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Livestock Producers Need to Prepare for CAFO Compliance Dates

by 5m Editor
28 February 2005, at 12:00am

NEBRASKA - Producers need to plan now to meet two key compliance dates for confined livestock operations next year, a University of Nebraska livestock bioenvironmental engineer said.

Livestock Producers Need to Prepare for CAFO Compliance Dates - NEBRASKA - Producers need to plan now to meet two key compliance dates for confined livestock operations next year, a University of Nebraska livestock bioenvironmental engineer said.

Both deadlines result from the U.S. Environmental Protection Agency's update on rules dealing with concentrated animal feeding operations, or CAFOs. These rules deal mainly with how manure is managed to protect water quality. The updated rules place more of an emphasis on proper management of animal manure both at the confinement site where it is produced and on farmland where it is applied.

By Feb. 13, 2006, all large CAFOs must apply for a National Pollutant Discharge Elimination System permit, said Rick Koelsch, livestock bioenvironmental engineer in the university's Institute of Agriculture and Natural Resources. That includes large CAFOs that already have a current state operator's permit.

The updated CAFO rules came about in 2004 after the Nebraska legislature updated state rules to meet federal standards of the EPA's CAFO regulations. This update combined the state and federal permits into a single permit enforced by the Nebraska Department of Environmental Quality.

"Under the updated rules, both animals housed under a roof and on open lots are potentially CAFOs," Koelsch said. "Many poultry, dairy and swine facilities where animals are housed in barns will now need this federal permit, where historically it was applied only to outdoor feedlots."

Confined operations with a maximum one-time capacity of 1,000 beef cattle, 700 dairy cattle, 2,500 swine weighing more than 55 pounds, 55,000 turkeys or 125,000 broilers are automatically considered large CAFOs. Some medium-sized animal feeding operations with fewer animals may need a permit if there is a direct connection between the animal housing and surface water. Beef feedlots with 300 to 999 head can become defined as a CAFO if surface water runs through the feedlot or the lot is located near intermittent or continuous streams, Koelsch said.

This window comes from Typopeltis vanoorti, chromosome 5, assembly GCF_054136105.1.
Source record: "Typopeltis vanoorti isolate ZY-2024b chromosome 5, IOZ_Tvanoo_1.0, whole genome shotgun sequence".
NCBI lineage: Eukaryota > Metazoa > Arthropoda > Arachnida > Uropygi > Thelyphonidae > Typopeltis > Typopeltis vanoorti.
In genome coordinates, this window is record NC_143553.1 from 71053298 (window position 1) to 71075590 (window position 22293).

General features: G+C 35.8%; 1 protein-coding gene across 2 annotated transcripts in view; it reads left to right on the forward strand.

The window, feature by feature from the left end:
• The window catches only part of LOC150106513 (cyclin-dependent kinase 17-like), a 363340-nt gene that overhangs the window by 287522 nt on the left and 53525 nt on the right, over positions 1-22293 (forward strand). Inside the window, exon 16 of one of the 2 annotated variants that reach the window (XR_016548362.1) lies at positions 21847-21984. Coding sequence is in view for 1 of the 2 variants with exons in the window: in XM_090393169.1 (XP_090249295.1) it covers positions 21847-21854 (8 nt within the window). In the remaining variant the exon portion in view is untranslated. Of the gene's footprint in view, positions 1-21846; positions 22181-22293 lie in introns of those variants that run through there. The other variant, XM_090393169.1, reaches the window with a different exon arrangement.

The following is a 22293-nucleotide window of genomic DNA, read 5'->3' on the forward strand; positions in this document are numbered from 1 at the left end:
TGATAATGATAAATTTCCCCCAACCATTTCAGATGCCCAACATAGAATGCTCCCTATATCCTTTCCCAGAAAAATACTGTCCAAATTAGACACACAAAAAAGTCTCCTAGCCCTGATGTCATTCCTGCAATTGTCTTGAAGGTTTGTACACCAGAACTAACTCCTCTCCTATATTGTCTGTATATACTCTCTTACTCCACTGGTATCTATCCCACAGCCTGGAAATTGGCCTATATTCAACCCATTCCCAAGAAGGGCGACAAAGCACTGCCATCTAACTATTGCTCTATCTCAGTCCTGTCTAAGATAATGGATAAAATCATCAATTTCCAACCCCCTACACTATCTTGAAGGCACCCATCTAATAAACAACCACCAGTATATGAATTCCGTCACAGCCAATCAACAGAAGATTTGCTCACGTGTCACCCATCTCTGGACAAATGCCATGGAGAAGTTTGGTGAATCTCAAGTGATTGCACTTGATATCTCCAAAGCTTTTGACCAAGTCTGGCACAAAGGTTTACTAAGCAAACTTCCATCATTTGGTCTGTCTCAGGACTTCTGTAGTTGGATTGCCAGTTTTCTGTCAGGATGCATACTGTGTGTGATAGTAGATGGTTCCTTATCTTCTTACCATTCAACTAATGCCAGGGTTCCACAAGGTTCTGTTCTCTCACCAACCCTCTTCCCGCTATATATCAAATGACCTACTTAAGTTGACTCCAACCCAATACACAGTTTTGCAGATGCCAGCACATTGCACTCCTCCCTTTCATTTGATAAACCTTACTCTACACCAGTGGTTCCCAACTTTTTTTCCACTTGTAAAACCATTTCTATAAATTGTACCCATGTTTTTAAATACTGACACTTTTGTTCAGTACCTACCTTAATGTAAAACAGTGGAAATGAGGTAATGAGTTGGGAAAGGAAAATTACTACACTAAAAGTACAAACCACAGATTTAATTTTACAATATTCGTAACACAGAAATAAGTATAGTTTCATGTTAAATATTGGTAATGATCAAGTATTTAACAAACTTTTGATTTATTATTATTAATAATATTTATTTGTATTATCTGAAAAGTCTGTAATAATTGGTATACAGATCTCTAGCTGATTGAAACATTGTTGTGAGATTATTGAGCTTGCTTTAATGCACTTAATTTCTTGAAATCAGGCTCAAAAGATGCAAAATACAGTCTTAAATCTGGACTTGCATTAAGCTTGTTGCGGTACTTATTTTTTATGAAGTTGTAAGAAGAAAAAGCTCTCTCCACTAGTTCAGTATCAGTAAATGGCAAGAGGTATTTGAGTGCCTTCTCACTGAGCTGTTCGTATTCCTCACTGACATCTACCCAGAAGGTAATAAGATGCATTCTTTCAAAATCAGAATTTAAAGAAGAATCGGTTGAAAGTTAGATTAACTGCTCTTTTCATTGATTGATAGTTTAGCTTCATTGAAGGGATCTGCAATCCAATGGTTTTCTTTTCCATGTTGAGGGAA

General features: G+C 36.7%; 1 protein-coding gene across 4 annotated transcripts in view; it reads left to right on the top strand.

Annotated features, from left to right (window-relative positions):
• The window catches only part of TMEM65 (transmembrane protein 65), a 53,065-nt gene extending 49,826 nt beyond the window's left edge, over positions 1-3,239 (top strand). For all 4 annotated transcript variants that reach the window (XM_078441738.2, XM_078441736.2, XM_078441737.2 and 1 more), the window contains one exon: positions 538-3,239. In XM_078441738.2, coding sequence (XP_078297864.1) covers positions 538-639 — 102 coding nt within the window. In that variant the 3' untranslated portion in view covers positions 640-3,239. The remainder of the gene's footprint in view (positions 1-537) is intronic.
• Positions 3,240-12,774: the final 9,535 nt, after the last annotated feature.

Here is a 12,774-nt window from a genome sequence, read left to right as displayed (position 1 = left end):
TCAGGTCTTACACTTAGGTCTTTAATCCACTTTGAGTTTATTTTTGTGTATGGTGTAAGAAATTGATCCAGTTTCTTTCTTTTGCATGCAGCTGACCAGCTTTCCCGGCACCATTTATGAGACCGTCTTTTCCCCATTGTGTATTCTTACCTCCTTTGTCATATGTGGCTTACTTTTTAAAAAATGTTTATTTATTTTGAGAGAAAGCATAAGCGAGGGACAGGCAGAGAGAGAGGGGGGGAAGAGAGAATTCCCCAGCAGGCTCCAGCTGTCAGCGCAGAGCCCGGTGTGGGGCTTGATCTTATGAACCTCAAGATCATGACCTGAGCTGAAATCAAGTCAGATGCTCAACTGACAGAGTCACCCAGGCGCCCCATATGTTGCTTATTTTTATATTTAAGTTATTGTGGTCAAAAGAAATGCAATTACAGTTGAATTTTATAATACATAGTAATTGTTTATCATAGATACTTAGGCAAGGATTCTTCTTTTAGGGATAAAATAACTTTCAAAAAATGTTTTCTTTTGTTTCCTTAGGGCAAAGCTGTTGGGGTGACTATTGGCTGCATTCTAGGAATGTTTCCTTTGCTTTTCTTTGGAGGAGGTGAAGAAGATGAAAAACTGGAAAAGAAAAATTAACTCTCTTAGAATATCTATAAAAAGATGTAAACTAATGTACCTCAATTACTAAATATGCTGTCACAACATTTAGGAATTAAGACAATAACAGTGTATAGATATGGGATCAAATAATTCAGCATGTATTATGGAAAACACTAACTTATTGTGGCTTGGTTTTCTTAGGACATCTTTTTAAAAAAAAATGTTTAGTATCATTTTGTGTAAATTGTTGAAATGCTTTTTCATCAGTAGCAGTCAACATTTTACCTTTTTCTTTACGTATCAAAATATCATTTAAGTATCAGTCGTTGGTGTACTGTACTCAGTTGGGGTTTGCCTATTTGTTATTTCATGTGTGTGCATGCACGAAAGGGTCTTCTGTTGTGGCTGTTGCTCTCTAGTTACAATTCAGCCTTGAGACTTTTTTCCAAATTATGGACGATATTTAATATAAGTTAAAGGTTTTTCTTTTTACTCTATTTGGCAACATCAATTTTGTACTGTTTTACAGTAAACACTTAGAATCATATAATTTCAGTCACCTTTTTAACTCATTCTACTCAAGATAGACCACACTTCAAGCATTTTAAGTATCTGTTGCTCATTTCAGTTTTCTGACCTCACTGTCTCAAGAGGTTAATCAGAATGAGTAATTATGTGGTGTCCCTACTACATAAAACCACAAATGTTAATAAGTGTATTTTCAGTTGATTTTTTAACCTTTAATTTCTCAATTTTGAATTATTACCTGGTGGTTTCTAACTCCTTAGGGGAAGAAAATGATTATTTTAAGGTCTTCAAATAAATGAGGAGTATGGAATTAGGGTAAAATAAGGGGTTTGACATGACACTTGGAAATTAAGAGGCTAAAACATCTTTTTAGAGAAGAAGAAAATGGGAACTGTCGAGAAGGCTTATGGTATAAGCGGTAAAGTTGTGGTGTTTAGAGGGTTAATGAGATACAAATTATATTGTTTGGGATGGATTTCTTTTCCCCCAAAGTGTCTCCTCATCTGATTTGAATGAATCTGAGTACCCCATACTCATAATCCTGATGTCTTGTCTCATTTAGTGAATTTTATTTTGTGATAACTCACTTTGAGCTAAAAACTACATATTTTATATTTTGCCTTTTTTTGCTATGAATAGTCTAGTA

Another key compliance date is Dec. 31, 2006. By then, all large CAFOs will need a fully implemented nutrient management plan for farming operation. These management plans address how the nutrients in manure are stored and used to fertilize crops to prevent water pollution.

"The environmental regulatory community is very serious about industry compliance with these regulations," Koelsch said. "That's why it's important to begin compliance with these rules immediately."

While these deadlines seem far off, applying for the federal permit and bringing production facilities up to required standards can take at least a year, he said.

In addition, as soon as possible, large operations that house livestock in open lots, most commonly beef feedlots, should apply for their federal permit to reduce current legal liabilities, Koelsch said. Open lot facilities have been required to have a federal permit since the 1970s. Operations with a current federal permit need not reapply assuming it is current. Federal permits generally must be renewed every five years.

"I would anticipate we will see some examples made of producers who don't meet these deadlines," he said. "That's why it's important to use the available resources to apply for these permits and comply with these environmental regulations."

For more information about nutrient planning and CAFOs, including definitions of small, medium and large CAFOs, visit Nebraska Cooperative Extension's Comprehensive Nutrient Planning Web site at http://cnmp.unl.edu/. The site includes software tools for preparing nutrient management plans, including Nebraska's Manure Use Plan; sample forms for required records; and nutrient management planning workshop opportunities.

Another resource on this site includes a Calibration and Manure Sampling Kit. Fifteen of these kits are available for loan to livestock and poultry producers. For more information about these kits, visit the Web at http://cnmp.unl.edu/calibrationkits.html.

The Nebraska Department of Environmental Quality will hold series of meetings across the state during March to discuss the CAFO requirements and how to comply. For more information about these meetings contact a local Cooperative Extension office or visit the NDEQ's Web site at http://www.deq.state.ne.us/.

Reproduced courtesy

Source: University of Nebraska, Lincoln - 25th February 2005

5m Editor